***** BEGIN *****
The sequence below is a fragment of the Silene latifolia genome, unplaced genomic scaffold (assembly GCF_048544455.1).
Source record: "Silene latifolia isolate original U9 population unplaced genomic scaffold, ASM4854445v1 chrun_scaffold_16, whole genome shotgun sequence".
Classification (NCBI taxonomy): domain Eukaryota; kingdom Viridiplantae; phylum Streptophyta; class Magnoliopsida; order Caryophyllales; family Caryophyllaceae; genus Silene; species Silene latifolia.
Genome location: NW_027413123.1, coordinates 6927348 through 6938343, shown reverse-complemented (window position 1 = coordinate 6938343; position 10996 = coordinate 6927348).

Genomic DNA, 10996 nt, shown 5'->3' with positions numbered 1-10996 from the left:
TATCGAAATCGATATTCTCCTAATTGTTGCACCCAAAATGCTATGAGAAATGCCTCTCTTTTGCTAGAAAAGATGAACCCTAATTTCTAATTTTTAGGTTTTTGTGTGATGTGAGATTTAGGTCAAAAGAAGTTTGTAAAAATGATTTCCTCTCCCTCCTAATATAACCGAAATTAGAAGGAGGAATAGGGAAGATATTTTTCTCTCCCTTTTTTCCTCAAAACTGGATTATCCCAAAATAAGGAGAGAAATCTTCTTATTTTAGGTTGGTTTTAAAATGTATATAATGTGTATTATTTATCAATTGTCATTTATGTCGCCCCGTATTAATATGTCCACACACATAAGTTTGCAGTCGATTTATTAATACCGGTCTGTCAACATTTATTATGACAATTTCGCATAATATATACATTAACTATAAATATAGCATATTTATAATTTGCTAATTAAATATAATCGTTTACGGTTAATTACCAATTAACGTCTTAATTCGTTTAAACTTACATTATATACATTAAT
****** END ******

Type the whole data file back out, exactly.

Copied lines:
The sequence below is a fragment of the Silene latifolia genome, unplaced genomic scaffold (assembly GCF_048544455.1).
Source record: "Silene latifolia isolate original U9 population unplaced genomic scaffold, ASM4854445v1 chrun_scaffold_16, whole genome shotgun sequence".
Classification (NCBI taxonomy): domain Eukaryota; kingdom Viridiplantae; phylum Streptophyta; class Magnoliopsida; order Caryophyllales; family Caryophyllaceae; genus Silene; species Silene latifolia.
Genome location: NW_027413123.1, coordinates 6927348 through 6938343, shown reverse-complemented (window position 1 = coordinate 6938343; position 10996 = coordinate 6927348).

Genomic DNA, 10996 nt, shown 5'->3' with positions numbered 1-10996 from the left:
TATCGAAATCGATATTCTCCTAATTGTTGCACCCAAAATGCTATGAGAAATGCCTCTCTTTTGCTAGAAAAGATGAACCCTAATTTCTAATTTTTAGGTTTTTGTGTGATGTGAGATTTAGGTCAAAAGAAGTTTGTAAAAATGATTTCCTCTCCCTCCTAATATAACCGAAATTAGAAGGAGGAATAGGGAAGATATTTTTCTCTCCCTTTTTTCCTCAAAACTGGATTATCCCAAAATAAGGAGAGAAATCTTCTTATTTTAGGTTGGTTTTAAAATGTATATAATGTGTATTATTTATCAATTGTCATTTATGTCGCCCCGTATTAATATGTCCACACACATAAGTTTGCAGTCGATTTATTAATACCGGTCTGTCAACATTTATTATGACAATTTCGCATAATATATACATTAACTATAAATATAGCATATTTATAATTTGCTAATTAAATATAATCGTTTACGGTTAATTACCAATTAACGTCTTAATTCGTTTAAACTTACATTATATACATTAAT